Europe's sophisticated space freighter, Johannes Kepler, has docked with the International Space Station (ISS).
The unmanned robotic truck attached itself to the Zvezda module on the rear of the platform at 1559 GMT.
The ship is delivering new supplies of fuel, food, air, and equipment to the ISS's astronauts.
Kepler is totally automatic and used its own computerised systems and sensors to find the station in orbit and make the connection.
Having travelled half a million kilometres since its launch eight days ago, the freighter made the docking with an accuracy that could be measured in centimetres.
Confirmation that the seal between the freighter and Zvezda was fully satisfactory came at 1608 GMT.
"It went as smooth as we could have dreamed it would," European Space Agency Director-General Jean-Jacques Dordain told BBC News.
The 20-tonne ship's mission managers, based in Toulouse, France, oversaw the final automated manoeuvres but had no need to intervene.
Italian astronaut Paolo Nespoli and Russian cosmonaut Aleksandr Kaleri were inside Zvezda when Kepler made its final approach.
They will need to scrub the air inside the ship before entering.
The docking permits the US shuttle Discovery to launch from Florida later in the day. It has a date with the ISS, too, and will be carrying up six visiting astronauts and a smart humanoid robot.
The truck - also known by its generic name of Automated Transfer Vehicle (ATV) - is the second such ship launched to the ISS by the European Space Agency.
The first, nicknamed Jules Verne, completed its mission in 2008.
One of the freighter's main tasks in the coming months will be to raise the altitude of the station, which is currently at about 350km.
The ISS has a tendency to fall back to Earth over time as it drags through the top of the atmosphere.
Every few weeks the freighter will fire its thrusters to accelerate the platform, taking it higher into the sky.
The freighter will be used like a store cupboard by the ISS astronauts.
They will go into the pressurised vessel to obtain food, clothing and equipment when they need it. Additional fuel will be piped across to the main station complex; air will simply be vented from taps.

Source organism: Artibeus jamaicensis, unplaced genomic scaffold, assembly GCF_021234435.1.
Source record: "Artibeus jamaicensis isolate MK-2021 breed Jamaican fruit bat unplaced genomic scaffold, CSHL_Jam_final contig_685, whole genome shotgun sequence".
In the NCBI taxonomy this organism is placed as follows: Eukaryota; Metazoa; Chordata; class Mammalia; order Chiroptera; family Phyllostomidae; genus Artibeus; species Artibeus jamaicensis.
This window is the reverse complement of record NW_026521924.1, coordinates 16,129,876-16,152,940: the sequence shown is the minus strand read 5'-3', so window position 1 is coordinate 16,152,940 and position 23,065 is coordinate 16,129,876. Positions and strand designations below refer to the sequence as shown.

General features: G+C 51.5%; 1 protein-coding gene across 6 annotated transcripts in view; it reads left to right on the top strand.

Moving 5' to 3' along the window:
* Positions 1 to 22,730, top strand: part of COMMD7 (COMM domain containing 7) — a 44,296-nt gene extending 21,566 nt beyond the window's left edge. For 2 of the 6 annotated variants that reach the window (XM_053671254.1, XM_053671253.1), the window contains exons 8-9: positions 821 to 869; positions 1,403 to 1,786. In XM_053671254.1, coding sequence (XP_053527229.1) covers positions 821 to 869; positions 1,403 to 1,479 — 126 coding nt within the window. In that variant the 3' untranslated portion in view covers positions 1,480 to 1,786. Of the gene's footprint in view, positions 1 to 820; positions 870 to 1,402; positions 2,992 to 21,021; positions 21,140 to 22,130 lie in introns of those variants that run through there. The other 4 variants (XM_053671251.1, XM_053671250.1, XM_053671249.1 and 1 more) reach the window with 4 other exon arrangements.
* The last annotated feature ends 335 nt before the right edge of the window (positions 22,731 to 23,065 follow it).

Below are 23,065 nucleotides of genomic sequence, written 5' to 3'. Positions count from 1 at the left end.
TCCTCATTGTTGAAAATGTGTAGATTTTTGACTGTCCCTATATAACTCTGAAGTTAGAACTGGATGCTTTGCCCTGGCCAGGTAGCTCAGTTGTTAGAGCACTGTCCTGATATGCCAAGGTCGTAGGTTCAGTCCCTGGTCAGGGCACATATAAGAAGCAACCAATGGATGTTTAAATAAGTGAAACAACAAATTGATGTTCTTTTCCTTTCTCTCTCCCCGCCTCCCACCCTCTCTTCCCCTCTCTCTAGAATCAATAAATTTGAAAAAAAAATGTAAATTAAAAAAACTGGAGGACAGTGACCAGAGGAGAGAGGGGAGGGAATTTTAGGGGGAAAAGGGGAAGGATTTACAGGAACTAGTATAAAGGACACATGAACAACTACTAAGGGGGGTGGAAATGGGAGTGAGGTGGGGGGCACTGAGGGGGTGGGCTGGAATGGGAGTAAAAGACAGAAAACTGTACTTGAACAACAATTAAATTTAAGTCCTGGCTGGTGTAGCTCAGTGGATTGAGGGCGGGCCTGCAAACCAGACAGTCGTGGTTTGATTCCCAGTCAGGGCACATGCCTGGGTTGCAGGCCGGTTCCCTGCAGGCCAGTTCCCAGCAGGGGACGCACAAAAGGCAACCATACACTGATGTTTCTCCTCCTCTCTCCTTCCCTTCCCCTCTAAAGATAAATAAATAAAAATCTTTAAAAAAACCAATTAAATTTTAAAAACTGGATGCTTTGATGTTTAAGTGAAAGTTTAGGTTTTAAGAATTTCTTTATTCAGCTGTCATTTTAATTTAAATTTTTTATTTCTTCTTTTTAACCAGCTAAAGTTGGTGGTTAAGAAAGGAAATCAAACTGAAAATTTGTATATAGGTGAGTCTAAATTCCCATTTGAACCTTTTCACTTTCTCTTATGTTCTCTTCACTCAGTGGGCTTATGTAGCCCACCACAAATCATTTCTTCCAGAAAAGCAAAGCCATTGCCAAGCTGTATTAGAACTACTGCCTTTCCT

As Kepler's supplies are depleted, the void will be filled with rubbish. The vehicle will take this waste into a controlled burn-up over the Pacific Ocean when it leaves the station sometime from June onwards.
The freighters are a kind of subscription that Europe has to pay to be a member of the International Space Station "club". Instead of handing over cash to the Americans to get access to the orbiting laboratory for its astronauts, Europe has instead bartered a logistics role for itself.
So long as ATVs keep turning up at the station with several tonnes of food, water, air, fuel and equipment, European astronauts can claim a place on the platform for six months out of every 24.
The supplies that fly on Kepler and the next three ATVs should see Europe meet its end of the bargain through to about 2016. But the station is set to fly until at least 2020, and Europe is negotiating with the US space agency how it should pay its subscription in future.
This is likely to lead to an evolved ATV, one that keeps its core rendezvous and docking technologies but is updated to fulfil new tasks.
"We have to meet our obligations and just how we do this is subject to negotiation with Nasa," said Mr Dordain.
"If we move to a new vehicle, what I have said to Nasa is, one, that this vehicle uses the industrial capability developed for ATV and Columbus (the ISS laboratory) because the objective is not to create new industrial capability and destroy the capability that already exists. Two, this vehicle should also be useful for space station exploitation; and, three, this vehicle should be useful beyond the space station for future exploration."
Mr Dordain also told BBC News that he expected Esa member states to put in place formal arrangements to support ISS exploitation to 2020 at the agency's March Council meeting.